Anaheim, Green — Native to Latin America, Anaheims vary from mild to hot in flavor as well as vary in color from green to red. When the chile is red they are mature and they tend to have a sweeter flavor. Anaheim chilies are traditionally used in making chile rellenos. Heat — 1,000-1,500.

Caribe, Yellow — This hot chile takes its name from a tribe of Indians that inhabited their Caribbean growing area during the Columbus era. These chilies are used fresh in sauces or for seasoning and are processed as pickles or hot vinegar sauce. Heat — 5,000-15,000

Cayenne, Red — Not available in great volume fresh, cayennes are also sold in dry form. They are traditionally used to make cayenne chile powder, a powerfully hot seasoning used in Latin and Creole or Cajun cooking. Heat — 5,500-20,000.

Cherry Hot, Red — This chile is thought to have been developed in Hungary from the cascabel chile that originated in Mexico. Fresh cherry hots are traditionally pickled in vinegar-based brine for a condiment. Heat — 5,000-15,000.

Cubanelle, Yellow (Hungarian Wax) — This fresh, yellow pepper comes both sweet and hot. The sweet form is generally called the Banana chile while the hot variety is the Hungarian Wax. Both will turn red when fully mature. They are used fresh in salads or stuffed with a cream cheese filling for an appetizer called botanas in Mexico. Heat — 5,000-15,000.

Fresno, Red — The Fresno chile was developed in 1952 and named after the California city. Fresh green Fresno chilies are pungent and hot. Allowed to stay on the vine, they will turn red and their hot flavor will sweeten slightly. Heat — 5,500-20,000.

Habanero, Orange — Habaneros are the hottest chilies in the world — 100 times hotter than a jalapeòo. Habanero means “from Havana,” although there is evidence suggesting its origins in South America date back to 6500 B.C. Habaneros are a popular ingredient in the cuisines of Jamaica and the Yucatan. Heat — 200,000-300,000.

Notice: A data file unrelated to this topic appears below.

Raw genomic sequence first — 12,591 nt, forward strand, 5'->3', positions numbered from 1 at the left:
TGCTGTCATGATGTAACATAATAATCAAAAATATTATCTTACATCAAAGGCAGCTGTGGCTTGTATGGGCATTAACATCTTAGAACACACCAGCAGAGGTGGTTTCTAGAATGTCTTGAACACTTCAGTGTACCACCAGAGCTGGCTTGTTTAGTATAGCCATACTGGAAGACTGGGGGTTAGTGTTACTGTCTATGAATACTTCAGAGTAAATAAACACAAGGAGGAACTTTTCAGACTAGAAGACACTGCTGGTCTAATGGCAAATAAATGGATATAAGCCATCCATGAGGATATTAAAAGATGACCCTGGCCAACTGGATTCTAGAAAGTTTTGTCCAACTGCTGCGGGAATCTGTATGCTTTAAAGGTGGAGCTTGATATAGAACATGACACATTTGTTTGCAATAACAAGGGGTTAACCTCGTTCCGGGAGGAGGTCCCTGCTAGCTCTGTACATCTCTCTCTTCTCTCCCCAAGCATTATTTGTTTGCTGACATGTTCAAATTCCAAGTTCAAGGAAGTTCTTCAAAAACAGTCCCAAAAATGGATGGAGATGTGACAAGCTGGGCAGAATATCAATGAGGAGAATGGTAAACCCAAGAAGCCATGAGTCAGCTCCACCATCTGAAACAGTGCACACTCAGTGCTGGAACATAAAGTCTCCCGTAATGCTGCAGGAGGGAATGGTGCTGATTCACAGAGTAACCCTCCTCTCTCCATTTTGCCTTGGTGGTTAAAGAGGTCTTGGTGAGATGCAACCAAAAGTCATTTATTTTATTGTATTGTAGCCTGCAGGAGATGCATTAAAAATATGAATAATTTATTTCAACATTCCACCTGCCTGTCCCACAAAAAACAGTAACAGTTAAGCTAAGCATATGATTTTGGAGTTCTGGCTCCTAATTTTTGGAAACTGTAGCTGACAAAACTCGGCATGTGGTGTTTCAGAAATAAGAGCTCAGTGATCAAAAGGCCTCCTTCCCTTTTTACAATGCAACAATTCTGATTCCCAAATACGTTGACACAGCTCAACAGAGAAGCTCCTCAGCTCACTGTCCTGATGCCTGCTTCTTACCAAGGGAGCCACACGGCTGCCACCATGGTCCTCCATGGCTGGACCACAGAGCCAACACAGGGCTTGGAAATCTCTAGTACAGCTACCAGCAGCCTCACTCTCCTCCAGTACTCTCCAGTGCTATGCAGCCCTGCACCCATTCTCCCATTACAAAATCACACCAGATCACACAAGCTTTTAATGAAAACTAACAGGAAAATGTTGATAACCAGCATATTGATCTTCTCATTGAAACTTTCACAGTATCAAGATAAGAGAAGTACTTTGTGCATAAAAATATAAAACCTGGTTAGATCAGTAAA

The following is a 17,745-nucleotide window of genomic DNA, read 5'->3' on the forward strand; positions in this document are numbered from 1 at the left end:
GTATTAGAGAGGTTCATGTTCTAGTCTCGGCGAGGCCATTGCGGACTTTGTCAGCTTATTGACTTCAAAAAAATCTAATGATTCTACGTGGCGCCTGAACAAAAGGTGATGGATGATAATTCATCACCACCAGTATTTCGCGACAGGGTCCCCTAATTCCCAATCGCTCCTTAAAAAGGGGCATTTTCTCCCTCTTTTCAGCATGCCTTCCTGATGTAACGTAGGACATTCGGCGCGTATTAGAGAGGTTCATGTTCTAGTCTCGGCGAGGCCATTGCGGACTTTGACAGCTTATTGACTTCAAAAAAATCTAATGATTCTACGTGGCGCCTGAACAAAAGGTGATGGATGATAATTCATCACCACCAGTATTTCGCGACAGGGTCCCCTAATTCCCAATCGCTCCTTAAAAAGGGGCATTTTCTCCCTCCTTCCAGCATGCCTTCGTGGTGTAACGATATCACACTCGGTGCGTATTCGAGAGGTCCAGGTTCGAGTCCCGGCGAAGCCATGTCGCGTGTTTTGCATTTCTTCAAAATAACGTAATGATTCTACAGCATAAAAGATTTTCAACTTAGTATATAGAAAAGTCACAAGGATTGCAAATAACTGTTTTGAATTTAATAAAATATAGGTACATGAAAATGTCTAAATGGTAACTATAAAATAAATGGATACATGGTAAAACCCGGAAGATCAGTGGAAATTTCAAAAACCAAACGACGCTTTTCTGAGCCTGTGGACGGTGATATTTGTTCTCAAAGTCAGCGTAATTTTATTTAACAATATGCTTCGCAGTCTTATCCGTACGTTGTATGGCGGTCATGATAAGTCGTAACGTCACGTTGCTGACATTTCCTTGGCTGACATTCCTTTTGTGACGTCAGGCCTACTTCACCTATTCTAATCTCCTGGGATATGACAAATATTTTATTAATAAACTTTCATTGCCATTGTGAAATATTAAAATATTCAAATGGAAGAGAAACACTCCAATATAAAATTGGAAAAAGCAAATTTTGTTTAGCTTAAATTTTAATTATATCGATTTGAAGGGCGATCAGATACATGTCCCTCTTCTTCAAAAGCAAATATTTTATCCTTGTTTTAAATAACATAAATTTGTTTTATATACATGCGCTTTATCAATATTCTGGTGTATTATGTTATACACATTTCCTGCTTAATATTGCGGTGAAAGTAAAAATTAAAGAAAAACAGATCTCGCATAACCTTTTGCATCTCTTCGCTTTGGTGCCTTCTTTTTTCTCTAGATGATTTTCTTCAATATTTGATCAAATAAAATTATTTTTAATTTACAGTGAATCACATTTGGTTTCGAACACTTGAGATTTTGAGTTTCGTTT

Jalapeòo, Green — This fresh chile originated in the town of Jalapa in Veracruz, Mexico. Their color turns from dark green to red and the skins may have sun marks or striations that indicate quality and degree of hotness. Their flavor can vary from medium hot to hot in flavor. Heat — 5,500-20,000.

Poblano, Green — Poblano is a large, fresh chile that is sometimes referred to as a Pasilla chile, which is more slender. Its dark green, meaty flesh has a mild to medium flavor and is used for making thick, rich sauces. It is also excellent stuffed with meat and cheese. Heat — 1,000-1,500.

Serrano, Green — The Serrano is the most widely used fresh chile in Mexico and the southwest U.S. It is thought to have originated in the mountain ridges or serranias, in Mexico. A serrano has a thin skin and is not as meaty as a jalapeòo. Heat — 7,000-25,000.

When buying fresh chilies, always choose chilies with smooth, firm, unblemished skins. Store refrigerated, unwrapped up to 2 weeks. And be sure to wear gloves when handling fresh chilies.


The best advice I can give when cooking hot is to experiment slowly, being sure to add the heat in small doses.

It’s not uncommon for even experienced cooks to ruin a wonderful meal by adding too much “heat.” Adding a bit of zest to almost any food will add flavor and can make an ordinary meal a bit more special.